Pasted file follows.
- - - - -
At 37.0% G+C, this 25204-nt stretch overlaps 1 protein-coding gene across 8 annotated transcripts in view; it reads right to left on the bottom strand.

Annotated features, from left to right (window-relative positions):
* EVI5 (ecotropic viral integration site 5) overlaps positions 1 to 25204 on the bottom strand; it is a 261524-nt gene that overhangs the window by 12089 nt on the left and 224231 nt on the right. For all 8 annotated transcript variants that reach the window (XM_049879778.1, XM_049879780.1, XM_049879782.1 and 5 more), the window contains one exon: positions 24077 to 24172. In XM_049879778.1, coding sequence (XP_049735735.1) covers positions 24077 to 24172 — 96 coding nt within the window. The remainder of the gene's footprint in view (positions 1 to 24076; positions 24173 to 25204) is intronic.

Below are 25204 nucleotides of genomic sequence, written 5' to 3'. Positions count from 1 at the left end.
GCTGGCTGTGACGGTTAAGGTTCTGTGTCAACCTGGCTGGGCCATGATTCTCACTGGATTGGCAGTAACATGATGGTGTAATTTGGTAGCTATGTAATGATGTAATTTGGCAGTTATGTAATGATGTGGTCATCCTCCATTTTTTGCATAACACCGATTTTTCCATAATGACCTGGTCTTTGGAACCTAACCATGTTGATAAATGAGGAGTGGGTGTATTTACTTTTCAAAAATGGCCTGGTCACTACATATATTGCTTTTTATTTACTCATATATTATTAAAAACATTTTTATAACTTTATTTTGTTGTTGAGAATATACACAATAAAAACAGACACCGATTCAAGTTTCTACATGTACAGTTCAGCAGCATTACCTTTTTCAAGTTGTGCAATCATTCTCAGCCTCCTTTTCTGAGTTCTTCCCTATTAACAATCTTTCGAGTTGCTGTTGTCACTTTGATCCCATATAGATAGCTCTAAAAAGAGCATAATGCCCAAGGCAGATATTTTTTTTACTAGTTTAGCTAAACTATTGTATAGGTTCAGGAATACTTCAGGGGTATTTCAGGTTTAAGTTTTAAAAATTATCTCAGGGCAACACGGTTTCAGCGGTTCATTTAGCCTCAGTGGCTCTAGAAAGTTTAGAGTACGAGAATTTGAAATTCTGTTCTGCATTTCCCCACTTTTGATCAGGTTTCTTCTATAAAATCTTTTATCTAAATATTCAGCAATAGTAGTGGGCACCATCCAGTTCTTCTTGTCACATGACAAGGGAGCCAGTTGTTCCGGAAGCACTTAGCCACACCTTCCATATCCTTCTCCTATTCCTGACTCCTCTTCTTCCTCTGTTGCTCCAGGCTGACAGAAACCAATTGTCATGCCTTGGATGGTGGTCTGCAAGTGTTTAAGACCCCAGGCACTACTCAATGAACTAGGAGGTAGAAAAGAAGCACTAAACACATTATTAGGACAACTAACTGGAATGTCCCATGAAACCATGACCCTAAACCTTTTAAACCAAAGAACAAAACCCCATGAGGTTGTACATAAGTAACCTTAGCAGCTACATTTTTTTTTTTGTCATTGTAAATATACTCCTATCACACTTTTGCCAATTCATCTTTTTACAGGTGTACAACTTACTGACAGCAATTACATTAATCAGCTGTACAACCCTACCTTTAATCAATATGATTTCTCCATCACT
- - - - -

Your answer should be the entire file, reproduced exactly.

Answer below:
At 37.0% G+C, this 25204-nt stretch overlaps 1 protein-coding gene across 8 annotated transcripts in view; it reads right to left on the bottom strand.

Annotated features, from left to right (window-relative positions):
* EVI5 (ecotropic viral integration site 5) overlaps positions 1 to 25204 on the bottom strand; it is a 261524-nt gene that overhangs the window by 12089 nt on the left and 224231 nt on the right. For all 8 annotated transcript variants that reach the window (XM_049879778.1, XM_049879780.1, XM_049879782.1 and 5 more), the window contains one exon: positions 24077 to 24172. In XM_049879778.1, coding sequence (XP_049735735.1) covers positions 24077 to 24172 — 96 coding nt within the window. The remainder of the gene's footprint in view (positions 1 to 24076; positions 24173 to 25204) is intronic.

Below are 25204 nucleotides of genomic sequence, written 5' to 3'. Positions count from 1 at the left end.
GCTGGCTGTGACGGTTAAGGTTCTGTGTCAACCTGGCTGGGCCATGATTCTCACTGGATTGGCAGTAACATGATGGTGTAATTTGGTAGCTATGTAATGATGTAATTTGGCAGTTATGTAATGATGTGGTCATCCTCCATTTTTTGCATAACACCGATTTTTCCATAATGACCTGGTCTTTGGAACCTAACCATGTTGATAAATGAGGAGTGGGTGTATTTACTTTTCAAAAATGGCCTGGTCACTACATATATTGCTTTTTATTTACTCATATATTATTAAAAACATTTTTATAACTTTATTTTGTTGTTGAGAATATACACAATAAAAACAGACACCGATTCAAGTTTCTACATGTACAGTTCAGCAGCATTACCTTTTTCAAGTTGTGCAATCATTCTCAGCCTCCTTTTCTGAGTTCTTCCCTATTAACAATCTTTCGAGTTGCTGTTGTCACTTTGATCCCATATAGATAGCTCTAAAAAGAGCATAATGCCCAAGGCAGATATTTTTTTTACTAGTTTAGCTAAACTATTGTATAGGTTCAGGAATACTTCAGGGGTATTTCAGGTTTAAGTTTTAAAAATTATCTCAGGGCAACACGGTTTCAGCGGTTCATTTAGCCTCAGTGGCTCTAGAAAGTTTAGAGTACGAGAATTTGAAATTCTGTTCTGCATTTCCCCACTTTTGATCAGGTTTCTTCTATAAAATCTTTTATCTAAATATTCAGCAATAGTAGTGGGCACCATCCAGTTCTTCTTGTCACATGACAAGGGAGCCAGTTGTTCCGGAAGCACTTAGCCACACCTTCCATATCCTTCTCCTATTCCTGACTCCTCTTCTTCCTCTGTTGCTCCAGGCTGACAGAAACCAATTGTCATGCCTTGGATGGTGGTCTGCAAGTGTTTAAGACCCCAGGCACTACTCAATGAACTAGGAGGTAGAAAAGAAGCACTAAACACATTATTAGGACAACTAACTGGAATGTCCCATGAAACCATGACCCTAAACCTTTTAAACCAAAGAACAAAACCCCATGAGGTTGTACATAAGTAACCTTAGCAGCTACATTTTTTTTTTTGTCATTGTAAATATACTCCTATCACACTTTTGCCAATTCATCTTTTTACAGGTGTACAACTTACTGACAGCAATTACATTAATCAGCTGTACAACCCTACCTTTAATCAATATGATTTCTCCATCACT